Your debt does not die with you. This is a common misconception. However, understanding the laws of creditor’s claim may assist you in planning how to deal with your debt after death.
If a probate of your estate is opened within 2 years of your death, your personal representative or the court will publish a notice to creditors so that they may file claims against your estate. Any creditor that properly files a claim with the court will be paid out of the assets in your probate estate.
The court will rank each of the creditor’s claims according to a statute, which determines which claims have priority. Then, the claims will be paid out of the probate estate before anything is distributed to the deceased person’s beneficiaries.
However, assets passing outside of the probate estate will not be subject to these creditor’s claims. For example, if your checking account is jointly titled with your spouse, he or she will have access to that account immediately and creditors will not be able to reach those funds.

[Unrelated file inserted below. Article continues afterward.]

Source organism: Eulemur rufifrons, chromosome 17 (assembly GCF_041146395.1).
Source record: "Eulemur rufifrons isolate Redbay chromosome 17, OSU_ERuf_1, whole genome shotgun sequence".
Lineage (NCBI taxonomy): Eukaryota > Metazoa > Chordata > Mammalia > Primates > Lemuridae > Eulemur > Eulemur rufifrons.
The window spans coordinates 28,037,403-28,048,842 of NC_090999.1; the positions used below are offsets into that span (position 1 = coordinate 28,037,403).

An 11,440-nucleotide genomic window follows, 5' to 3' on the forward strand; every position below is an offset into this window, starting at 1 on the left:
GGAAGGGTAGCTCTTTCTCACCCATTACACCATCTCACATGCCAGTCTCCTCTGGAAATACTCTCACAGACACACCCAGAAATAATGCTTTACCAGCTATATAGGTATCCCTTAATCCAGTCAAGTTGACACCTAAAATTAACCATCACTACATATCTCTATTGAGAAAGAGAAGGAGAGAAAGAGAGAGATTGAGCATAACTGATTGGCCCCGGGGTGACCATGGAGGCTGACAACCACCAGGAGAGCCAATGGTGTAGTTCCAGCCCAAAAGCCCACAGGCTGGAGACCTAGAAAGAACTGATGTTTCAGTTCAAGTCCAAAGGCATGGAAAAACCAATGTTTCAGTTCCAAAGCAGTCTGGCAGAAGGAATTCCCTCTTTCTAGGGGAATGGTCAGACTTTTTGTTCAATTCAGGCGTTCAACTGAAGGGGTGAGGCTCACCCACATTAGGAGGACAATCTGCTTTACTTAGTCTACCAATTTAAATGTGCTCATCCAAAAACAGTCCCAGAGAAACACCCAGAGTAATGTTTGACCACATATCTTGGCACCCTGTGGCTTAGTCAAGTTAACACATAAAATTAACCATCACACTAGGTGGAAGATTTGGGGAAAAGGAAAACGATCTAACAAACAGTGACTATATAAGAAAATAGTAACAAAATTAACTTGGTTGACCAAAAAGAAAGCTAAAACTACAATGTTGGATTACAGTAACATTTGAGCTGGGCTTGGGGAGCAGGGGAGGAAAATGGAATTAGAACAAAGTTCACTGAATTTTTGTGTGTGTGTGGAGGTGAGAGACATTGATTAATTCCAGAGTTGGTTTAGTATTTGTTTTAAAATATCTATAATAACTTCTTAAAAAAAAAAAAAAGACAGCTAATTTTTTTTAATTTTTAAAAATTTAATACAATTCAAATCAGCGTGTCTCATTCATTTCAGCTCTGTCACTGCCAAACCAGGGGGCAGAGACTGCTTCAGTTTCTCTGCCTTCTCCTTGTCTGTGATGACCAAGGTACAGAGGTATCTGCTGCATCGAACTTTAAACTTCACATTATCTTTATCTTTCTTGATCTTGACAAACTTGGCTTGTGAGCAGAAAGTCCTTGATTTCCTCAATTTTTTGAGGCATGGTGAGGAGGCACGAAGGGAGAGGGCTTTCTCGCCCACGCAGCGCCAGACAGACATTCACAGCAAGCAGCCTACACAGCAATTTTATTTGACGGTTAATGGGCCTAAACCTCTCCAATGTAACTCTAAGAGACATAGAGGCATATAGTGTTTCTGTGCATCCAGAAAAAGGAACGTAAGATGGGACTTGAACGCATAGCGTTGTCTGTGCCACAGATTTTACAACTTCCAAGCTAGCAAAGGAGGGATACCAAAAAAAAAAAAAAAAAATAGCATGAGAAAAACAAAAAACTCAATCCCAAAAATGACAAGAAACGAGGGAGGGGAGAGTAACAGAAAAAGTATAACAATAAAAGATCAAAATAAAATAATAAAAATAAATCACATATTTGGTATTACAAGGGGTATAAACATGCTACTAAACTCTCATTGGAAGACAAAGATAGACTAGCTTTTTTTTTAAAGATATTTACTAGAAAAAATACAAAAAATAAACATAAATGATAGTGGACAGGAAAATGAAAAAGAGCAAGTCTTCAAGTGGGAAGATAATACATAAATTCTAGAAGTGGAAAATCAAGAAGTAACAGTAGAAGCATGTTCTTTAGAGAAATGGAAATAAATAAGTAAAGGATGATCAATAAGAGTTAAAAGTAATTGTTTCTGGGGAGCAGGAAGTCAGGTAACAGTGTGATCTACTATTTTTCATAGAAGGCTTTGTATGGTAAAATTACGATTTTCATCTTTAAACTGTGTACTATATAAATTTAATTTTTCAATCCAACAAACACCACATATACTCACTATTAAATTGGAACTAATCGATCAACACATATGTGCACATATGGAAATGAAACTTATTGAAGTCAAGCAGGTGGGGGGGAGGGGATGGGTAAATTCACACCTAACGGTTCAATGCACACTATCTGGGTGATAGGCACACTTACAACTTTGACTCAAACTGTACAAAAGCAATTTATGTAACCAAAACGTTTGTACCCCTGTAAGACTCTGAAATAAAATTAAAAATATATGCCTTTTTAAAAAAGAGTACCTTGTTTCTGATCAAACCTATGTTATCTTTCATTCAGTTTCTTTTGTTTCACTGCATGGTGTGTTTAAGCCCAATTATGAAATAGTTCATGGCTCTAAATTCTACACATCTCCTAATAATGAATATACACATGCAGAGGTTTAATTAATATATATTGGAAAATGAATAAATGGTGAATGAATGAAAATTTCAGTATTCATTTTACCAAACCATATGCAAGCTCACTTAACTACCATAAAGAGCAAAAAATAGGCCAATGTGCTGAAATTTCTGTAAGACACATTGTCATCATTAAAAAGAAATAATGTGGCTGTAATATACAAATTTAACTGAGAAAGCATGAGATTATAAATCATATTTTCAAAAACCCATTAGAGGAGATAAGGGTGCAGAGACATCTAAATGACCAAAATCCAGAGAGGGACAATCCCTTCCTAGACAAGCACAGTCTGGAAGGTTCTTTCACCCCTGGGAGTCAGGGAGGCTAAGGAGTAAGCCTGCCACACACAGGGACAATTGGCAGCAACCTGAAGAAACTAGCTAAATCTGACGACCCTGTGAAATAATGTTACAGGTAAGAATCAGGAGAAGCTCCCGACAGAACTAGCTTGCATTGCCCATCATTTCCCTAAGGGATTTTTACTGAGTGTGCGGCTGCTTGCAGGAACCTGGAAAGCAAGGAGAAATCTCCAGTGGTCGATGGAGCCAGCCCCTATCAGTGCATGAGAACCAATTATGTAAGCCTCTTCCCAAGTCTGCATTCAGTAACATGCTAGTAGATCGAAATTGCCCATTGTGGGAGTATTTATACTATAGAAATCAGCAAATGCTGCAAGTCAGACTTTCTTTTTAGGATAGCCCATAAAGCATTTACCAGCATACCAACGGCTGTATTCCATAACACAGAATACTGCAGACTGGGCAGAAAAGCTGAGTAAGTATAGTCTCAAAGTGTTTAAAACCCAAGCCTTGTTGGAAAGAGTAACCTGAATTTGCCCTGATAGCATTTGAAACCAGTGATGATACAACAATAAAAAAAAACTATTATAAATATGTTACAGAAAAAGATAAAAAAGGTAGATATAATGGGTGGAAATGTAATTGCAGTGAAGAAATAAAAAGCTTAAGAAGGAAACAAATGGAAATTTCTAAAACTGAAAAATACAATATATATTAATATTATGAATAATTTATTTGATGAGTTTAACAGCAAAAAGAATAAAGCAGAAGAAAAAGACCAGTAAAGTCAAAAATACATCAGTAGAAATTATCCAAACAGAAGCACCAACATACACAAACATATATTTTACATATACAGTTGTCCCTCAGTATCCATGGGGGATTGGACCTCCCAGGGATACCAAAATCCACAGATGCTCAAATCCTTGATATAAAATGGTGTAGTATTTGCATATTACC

Also, if your house is registered as your homestead, your homestead is protected from the claims of creditors so long as it passes to those allowed under statute (usually your spouse and your children).
If your estate is not probated until more than 2 years after your death, claims against your estate are barred against the statute of limitations, meaning that those claims cannot be enforced by law. If you have few assets and many debts, your heirs may choose to wait for two years before filing probate.
For more information on Creditor Claims In Florida, a free initial consultation is your next best step. Get the information and legal answers you are seeking by calling (727) 827-7777 today.